It’s rare to see a father in the CURE Malawi ward. Malawi is an extremely patriarchal society. This means that it is the fathers that generally earn the money to provide for their family, and it is the mothers who are responsible for caring and raising a child. An aunt or grandmother will often step up in trying times long before a father does. Because of this, it is unusual to see a father in the CURE Malawi ward, but then again, Kingsley is not a usual father.
Kingsley is originally from a very remote village in Mozambique. It’s so remote it takes a day of traveling just to get to the nearest small town. It’s in this little village where he had carved out a life for himself, gotten married, and had seven children. His sixth child is a boy by the name of Josephy and who Kingsley describes as “the child for whom his heart beats.”
Unlike Kingsley’s other children, Josephy was born with feet that curve in on themselves, a condition called clubfoot. With no medical facilities and no knowledge of the condition, Kingsley was at a loss as to what he could do for his son. Josephy grew and learned to walk, but has to do it by walking on his ankles. It’s a painful process that slows Josephy down and makes him an easy target for the local bullies and the village gossips. Kingsley has done his best to shelter Josephy from the cruelties of people, but he knows he cannot do this forever.
Even worse, Kingsley fears Josephy may even feel discrimination within their own family. “It’s been a struggle every day since Josephy was born. He wakes up sad, and it’s like he doesn’t believe we love him and care about him. It’s like he doesn’t believe he’s part of our family.” Kingsley shares, a heartbroken look on his face.
At one point several years ago, Kingsley couldn’t take it anymore and moved the entire family from their village in Mozambique to a new home in Malawi with the hope they would be able to find help for Josephy. “As a father, I am responsible to protect my son,” Kingsley states matter of factly. It’s a big deal moving a family of nine from the only home they’ve ever known to an entirely different country. But Kingsley was determined to take whatever steps necessary for a better chance to find help for his son.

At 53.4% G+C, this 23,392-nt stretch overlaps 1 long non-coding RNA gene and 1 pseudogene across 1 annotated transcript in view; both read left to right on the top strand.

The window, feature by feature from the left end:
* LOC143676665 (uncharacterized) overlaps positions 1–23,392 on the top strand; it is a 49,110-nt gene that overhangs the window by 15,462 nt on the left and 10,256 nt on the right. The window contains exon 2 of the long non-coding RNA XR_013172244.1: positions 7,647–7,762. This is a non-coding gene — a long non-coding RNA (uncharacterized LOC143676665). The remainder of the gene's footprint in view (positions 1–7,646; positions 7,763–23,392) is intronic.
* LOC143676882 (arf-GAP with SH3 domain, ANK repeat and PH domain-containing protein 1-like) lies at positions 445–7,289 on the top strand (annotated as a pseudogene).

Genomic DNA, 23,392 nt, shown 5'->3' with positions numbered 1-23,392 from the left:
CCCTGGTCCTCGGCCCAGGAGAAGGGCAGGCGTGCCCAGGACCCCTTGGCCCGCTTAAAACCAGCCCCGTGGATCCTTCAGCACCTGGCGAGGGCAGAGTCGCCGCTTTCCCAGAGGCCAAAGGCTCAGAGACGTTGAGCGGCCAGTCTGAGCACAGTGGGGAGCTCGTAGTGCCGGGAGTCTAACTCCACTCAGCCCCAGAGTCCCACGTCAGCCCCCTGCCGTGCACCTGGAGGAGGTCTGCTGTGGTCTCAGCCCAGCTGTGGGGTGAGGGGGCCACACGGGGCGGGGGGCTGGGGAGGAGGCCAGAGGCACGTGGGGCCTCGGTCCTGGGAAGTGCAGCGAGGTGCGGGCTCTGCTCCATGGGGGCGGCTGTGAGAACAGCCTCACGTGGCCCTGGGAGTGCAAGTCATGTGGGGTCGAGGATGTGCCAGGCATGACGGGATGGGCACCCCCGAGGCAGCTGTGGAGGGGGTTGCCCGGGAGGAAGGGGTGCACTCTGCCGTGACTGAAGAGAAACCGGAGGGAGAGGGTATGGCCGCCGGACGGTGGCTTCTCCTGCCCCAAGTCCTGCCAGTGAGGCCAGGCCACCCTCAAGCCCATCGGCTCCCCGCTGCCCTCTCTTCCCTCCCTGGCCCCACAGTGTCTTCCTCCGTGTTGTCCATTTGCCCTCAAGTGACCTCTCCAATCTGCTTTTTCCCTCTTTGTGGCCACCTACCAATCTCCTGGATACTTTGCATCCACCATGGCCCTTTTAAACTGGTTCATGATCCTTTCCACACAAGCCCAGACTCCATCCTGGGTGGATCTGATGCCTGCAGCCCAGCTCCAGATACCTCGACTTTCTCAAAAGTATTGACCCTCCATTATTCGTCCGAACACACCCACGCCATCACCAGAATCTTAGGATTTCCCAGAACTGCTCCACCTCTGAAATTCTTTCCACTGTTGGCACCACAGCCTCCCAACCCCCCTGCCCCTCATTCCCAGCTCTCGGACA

CURE Malawi does a good job of getting our message of hope and healing out to the people. We operate mobile clinics around the country and do our best to spread the word of our services around hospitals and health clinics. Thankfully, our previous patients are often able to spread our message even further than our clinics and networking can accomplish. In fact, it was through a complete stranger that Kingsley first heard about CURE Malawi. “It was very hard to believe someone who I had never seen before, telling me my heart’s desire,” Kingsley remembers. Ultimately, his desire to see Josephy treated won out over his fear of being lied to by a stranger.
Traditionally, it would have been Kingsley’s wife who would come to CURE Malawi with Josephy while Kingsley continued to work and earn money for the family, but as Kingsley said before “I am responsible to protect my son.” Kingsley wanted to be at CURE Malawi with his son because as he told us, “a father leads by example.” Kingsley went on to say, “It was a bit awkward when we first arrived at CURE Malawi to find most of the parents there were ladies, but the awkwardness does not compare to the joy knowing Josephy is getting treatment.”
Kingsley is living proof that love can drive us to overcome obstacles and to take risks. Kingsley’s love for Josephy transcended borders and cultural norms. He loves his son without conditions which is a beautiful example of our heavenly father’s love for us.
As for the future, Kingsley tells us, “When I see Josephy ten years from now, I see him as an amazing father as well as a responsible and God-fearing parent.” We think that Kingsley has modeled just that for Josephy.
Original Story from Cure.org and authored by Thandy Dzimbiri.